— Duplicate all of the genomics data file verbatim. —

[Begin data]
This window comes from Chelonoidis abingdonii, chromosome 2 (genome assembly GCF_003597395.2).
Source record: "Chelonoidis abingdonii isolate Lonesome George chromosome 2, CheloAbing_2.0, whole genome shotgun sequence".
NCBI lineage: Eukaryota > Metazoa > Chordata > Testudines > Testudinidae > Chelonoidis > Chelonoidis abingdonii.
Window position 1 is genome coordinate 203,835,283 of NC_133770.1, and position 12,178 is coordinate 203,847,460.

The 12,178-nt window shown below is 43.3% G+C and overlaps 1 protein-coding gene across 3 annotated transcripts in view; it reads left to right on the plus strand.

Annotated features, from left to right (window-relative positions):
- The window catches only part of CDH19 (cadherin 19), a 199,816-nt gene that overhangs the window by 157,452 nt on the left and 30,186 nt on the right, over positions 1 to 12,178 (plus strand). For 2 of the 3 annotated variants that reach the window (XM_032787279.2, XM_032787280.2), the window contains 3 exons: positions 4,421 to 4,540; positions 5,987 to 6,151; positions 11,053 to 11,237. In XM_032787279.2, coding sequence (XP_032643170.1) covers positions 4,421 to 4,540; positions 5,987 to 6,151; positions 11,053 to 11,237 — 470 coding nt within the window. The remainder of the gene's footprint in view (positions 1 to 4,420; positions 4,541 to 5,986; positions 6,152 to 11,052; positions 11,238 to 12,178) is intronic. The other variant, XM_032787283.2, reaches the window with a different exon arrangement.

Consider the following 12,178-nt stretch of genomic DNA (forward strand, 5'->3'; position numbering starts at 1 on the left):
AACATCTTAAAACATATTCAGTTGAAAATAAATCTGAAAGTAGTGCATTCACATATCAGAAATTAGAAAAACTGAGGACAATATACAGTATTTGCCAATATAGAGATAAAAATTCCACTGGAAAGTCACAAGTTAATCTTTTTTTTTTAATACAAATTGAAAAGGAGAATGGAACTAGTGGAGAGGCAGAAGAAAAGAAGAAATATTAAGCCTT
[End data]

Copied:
This window comes from Chelonoidis abingdonii, chromosome 2 (genome assembly GCF_003597395.2).
Source record: "Chelonoidis abingdonii isolate Lonesome George chromosome 2, CheloAbing_2.0, whole genome shotgun sequence".
NCBI lineage: Eukaryota > Metazoa > Chordata > Testudines > Testudinidae > Chelonoidis > Chelonoidis abingdonii.
Window position 1 is genome coordinate 203,835,283 of NC_133770.1, and position 12,178 is coordinate 203,847,460.

The 12,178-nt window shown below is 43.3% G+C and overlaps 1 protein-coding gene across 3 annotated transcripts in view; it reads left to right on the plus strand.

Annotated features, from left to right (window-relative positions):
- The window catches only part of CDH19 (cadherin 19), a 199,816-nt gene that overhangs the window by 157,452 nt on the left and 30,186 nt on the right, over positions 1 to 12,178 (plus strand). For 2 of the 3 annotated variants that reach the window (XM_032787279.2, XM_032787280.2), the window contains 3 exons: positions 4,421 to 4,540; positions 5,987 to 6,151; positions 11,053 to 11,237. In XM_032787279.2, coding sequence (XP_032643170.1) covers positions 4,421 to 4,540; positions 5,987 to 6,151; positions 11,053 to 11,237 — 470 coding nt within the window. The remainder of the gene's footprint in view (positions 1 to 4,420; positions 4,541 to 5,986; positions 6,152 to 11,052; positions 11,238 to 12,178) is intronic. The other variant, XM_032787283.2, reaches the window with a different exon arrangement.

Consider the following 12,178-nt stretch of genomic DNA (forward strand, 5'->3'; position numbering starts at 1 on the left):
AACATCTTAAAACATATTCAGTTGAAAATAAATCTGAAAGTAGTGCATTCACATATCAGAAATTAGAAAAACTGAGGACAATATACAGTATTTGCCAATATAGAGATAAAAATTCCACTGGAAAGTCACAAGTTAATCTTTTTTTTTTAATACAAATTGAAAAGGAGAATGGAACTAGTGGAGAGGCAGAAGAAAAGAAGAAATATTAAGCCTT